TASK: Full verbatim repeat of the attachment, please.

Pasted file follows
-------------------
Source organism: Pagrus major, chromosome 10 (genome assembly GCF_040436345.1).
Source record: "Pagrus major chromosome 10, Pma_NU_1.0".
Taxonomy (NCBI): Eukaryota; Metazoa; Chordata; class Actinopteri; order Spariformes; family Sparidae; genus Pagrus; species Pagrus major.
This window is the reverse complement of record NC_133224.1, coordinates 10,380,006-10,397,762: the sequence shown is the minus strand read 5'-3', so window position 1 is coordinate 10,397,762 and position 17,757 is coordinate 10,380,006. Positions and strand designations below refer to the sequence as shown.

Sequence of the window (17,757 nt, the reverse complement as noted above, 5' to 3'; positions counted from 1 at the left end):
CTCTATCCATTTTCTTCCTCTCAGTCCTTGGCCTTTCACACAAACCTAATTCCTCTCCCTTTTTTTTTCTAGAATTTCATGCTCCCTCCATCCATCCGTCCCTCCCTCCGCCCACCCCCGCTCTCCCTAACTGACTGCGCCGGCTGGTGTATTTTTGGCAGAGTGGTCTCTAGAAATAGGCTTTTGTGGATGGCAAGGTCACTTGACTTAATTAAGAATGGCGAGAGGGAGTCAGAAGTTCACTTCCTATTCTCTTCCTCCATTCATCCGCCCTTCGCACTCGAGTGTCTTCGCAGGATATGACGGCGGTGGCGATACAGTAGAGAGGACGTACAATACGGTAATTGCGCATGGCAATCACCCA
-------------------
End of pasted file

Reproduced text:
Source organism: Pagrus major, chromosome 10 (genome assembly GCF_040436345.1).
Source record: "Pagrus major chromosome 10, Pma_NU_1.0".
Taxonomy (NCBI): Eukaryota; Metazoa; Chordata; class Actinopteri; order Spariformes; family Sparidae; genus Pagrus; species Pagrus major.
This window is the reverse complement of record NC_133224.1, coordinates 10,380,006-10,397,762: the sequence shown is the minus strand read 5'-3', so window position 1 is coordinate 10,397,762 and position 17,757 is coordinate 10,380,006. Positions and strand designations below refer to the sequence as shown.

Sequence of the window (17,757 nt, the reverse complement as noted above, 5' to 3'; positions counted from 1 at the left end):
CTCTATCCATTTTCTTCCTCTCAGTCCTTGGCCTTTCACACAAACCTAATTCCTCTCCCTTTTTTTTTCTAGAATTTCATGCTCCCTCCATCCATCCGTCCCTCCCTCCGCCCACCCCCGCTCTCCCTAACTGACTGCGCCGGCTGGTGTATTTTTGGCAGAGTGGTCTCTAGAAATAGGCTTTTGTGGATGGCAAGGTCACTTGACTTAATTAAGAATGGCGAGAGGGAGTCAGAAGTTCACTTCCTATTCTCTTCCTCCATTCATCCGCCCTTCGCACTCGAGTGTCTTCGCAGGATATGACGGCGGTGGCGATACAGTAGAGAGGACGTACAATACGGTAATTGCGCATGGCAATCACCCA